Sad to Lose Black Canyon Golf Course
by Brian Ryall, PGA Member
Oct 06, 2013 | 1784 views | 0 0 comments | 36 36 recommendations | email to a friend | print


I was disappointed but not surprised to learn the Black Canyon Golf Course is ceasing operations as an 18-hole course. Here is my understanding of the relationship between the City of Montrose and the Black Canyon Golf Course.

The past: The 9-hole golf course opened in 1960. In the early 1980’s, the City determined that an 18-hole golf course would be a community asset and they approached the golf course about expanding. The city purchased the “back 9” land from private landowners with the idea to lease it back to the golf course. The purchase came with an important stipulation or covenant from the sellers; it had to remain a golf course or be maintained open space.

The present: The golf course remained the only 18-hole course within 70 miles until the late 1990’s. Since then, Cobble Creek, The Bridges and the now defunct Cornerstone were built. Ridgway, Delta and Cedaredge expanded their 9-hole courses to 18 and the Black Canyon has struggled. There is no contractual obligation for the City to assist the golf course but in recent years, the golf course and the City have had an annual stare-down over the maintenance costs of the back 9, mostly relating to the covenant attached with the original land purchase.

The future: The golf course has blinked first, shutting down the back nine. I believe the golf course will emerge financially strong. However, the back 9 situation reminds of a quote from the world renowned philosopher Charlie Sheen who said “Leverage is a fickle bitch”. I am told the City spends $2,500 annually, per acre to maintain the City parks. The back 9 is 60 acres. You do the math. It sounds to me like they could be getting a bargain for the $50K the golf course requests annually. Devoted golfers have been very vocal expressing their feelings but the most interested parties in this struggle might be the adjoining homeowners, anxious to protect their property values. They are likely preparing for a staredown of their own with the City over the next move with the land.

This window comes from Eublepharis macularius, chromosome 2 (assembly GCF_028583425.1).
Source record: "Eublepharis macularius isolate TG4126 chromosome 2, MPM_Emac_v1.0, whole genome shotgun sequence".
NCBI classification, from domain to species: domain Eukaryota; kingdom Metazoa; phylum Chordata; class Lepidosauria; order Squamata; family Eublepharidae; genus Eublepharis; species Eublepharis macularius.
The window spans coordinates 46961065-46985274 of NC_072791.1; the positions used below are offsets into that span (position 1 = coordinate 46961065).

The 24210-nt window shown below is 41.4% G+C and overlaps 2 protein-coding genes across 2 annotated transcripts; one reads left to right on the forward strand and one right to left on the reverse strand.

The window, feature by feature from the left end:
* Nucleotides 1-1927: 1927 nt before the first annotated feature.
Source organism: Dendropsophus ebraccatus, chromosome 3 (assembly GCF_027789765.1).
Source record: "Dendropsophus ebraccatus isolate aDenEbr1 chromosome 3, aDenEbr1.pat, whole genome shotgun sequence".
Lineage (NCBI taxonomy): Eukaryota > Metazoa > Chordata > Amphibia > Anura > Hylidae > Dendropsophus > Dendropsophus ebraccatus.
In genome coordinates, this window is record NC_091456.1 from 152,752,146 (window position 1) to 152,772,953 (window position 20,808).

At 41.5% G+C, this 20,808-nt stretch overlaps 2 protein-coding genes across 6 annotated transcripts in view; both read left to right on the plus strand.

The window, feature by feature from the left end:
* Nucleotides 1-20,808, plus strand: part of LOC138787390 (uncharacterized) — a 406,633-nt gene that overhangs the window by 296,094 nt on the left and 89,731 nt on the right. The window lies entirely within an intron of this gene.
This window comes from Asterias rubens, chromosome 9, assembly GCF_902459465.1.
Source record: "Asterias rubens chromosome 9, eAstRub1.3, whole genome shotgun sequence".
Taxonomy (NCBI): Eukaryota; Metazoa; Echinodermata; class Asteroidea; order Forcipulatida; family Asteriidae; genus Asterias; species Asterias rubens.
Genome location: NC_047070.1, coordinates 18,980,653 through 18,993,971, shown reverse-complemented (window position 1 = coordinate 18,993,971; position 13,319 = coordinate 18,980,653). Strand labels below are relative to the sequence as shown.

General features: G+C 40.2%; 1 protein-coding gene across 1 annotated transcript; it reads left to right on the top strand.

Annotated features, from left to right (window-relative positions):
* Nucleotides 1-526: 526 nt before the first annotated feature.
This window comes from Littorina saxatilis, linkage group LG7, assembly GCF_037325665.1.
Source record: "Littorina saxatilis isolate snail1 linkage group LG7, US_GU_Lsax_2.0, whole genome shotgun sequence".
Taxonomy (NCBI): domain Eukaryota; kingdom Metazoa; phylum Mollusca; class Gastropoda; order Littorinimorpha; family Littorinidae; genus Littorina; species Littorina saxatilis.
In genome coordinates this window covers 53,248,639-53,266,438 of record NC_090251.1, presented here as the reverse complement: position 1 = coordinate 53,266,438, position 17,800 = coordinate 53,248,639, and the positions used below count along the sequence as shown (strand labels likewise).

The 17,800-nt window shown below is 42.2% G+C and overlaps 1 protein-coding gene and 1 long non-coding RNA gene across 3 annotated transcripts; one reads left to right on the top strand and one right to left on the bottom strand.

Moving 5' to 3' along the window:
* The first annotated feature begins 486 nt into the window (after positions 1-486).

As a now distant observer, I have to ask, what is the City planning to do with the 60 acres and maybe more importantly, at what cost?


– Brian Ryall, PGA Member

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